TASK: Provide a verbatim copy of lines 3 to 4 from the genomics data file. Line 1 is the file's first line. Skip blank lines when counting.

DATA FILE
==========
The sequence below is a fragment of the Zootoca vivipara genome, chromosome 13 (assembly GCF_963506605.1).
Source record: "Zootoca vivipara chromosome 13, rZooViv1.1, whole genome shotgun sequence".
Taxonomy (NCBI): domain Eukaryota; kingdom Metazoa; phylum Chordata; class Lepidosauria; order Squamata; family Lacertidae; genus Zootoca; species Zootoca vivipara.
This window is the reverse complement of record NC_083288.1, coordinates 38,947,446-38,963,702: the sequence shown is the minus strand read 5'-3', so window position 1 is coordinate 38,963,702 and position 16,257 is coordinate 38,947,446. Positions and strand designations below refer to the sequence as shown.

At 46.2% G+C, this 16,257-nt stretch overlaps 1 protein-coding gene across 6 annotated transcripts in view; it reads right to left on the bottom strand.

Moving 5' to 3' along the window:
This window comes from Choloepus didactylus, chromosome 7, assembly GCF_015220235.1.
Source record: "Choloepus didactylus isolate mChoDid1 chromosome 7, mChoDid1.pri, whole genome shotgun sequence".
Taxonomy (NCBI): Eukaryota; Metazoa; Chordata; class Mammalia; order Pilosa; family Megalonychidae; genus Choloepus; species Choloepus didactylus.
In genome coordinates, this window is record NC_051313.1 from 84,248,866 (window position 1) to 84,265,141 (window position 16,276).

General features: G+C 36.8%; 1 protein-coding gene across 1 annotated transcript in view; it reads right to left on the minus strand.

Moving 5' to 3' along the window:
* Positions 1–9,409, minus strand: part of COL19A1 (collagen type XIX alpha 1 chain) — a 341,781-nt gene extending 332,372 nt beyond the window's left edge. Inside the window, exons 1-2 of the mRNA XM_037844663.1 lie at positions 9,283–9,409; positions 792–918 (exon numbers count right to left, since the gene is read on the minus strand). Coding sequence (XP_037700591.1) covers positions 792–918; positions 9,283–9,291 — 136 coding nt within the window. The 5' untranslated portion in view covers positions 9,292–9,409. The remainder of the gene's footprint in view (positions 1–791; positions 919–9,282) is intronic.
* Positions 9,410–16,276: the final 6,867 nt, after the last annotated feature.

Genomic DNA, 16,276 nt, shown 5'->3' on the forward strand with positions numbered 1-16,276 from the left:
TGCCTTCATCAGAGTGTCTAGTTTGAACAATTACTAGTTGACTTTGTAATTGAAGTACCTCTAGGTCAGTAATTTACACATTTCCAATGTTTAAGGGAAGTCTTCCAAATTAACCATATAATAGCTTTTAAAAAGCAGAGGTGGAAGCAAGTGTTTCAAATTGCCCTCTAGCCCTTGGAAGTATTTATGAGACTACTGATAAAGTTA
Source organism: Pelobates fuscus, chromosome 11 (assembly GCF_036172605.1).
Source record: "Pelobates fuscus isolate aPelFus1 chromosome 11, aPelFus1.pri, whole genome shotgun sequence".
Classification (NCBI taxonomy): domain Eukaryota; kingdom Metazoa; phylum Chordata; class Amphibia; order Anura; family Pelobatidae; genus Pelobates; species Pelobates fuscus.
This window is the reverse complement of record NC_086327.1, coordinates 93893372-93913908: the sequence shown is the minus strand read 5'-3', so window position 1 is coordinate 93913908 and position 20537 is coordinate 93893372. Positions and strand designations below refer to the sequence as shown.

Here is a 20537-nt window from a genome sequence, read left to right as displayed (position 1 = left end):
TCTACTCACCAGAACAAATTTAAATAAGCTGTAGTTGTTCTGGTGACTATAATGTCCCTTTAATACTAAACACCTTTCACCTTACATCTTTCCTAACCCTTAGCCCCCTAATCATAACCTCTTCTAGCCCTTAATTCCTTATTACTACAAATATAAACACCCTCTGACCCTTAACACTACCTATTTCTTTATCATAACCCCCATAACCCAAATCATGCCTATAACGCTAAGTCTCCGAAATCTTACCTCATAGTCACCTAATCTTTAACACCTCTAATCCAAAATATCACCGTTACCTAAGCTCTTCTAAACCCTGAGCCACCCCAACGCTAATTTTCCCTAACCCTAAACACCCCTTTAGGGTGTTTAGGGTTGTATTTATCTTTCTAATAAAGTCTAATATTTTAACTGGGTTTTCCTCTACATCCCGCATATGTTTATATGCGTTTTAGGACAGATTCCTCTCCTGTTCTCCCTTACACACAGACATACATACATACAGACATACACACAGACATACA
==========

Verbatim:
Taxonomy (NCBI): domain Eukaryota; kingdom Metazoa; phylum Chordata; class Lepidosauria; order Squamata; family Lacertidae; genus Zootoca; species Zootoca vivipara.
This window is the reverse complement of record NC_083288.1, coordinates 38,947,446-38,963,702: the sequence shown is the minus strand read 5'-3', so window position 1 is coordinate 38,963,702 and position 16,257 is coordinate 38,947,446. Positions and strand designations below refer to the sequence as shown.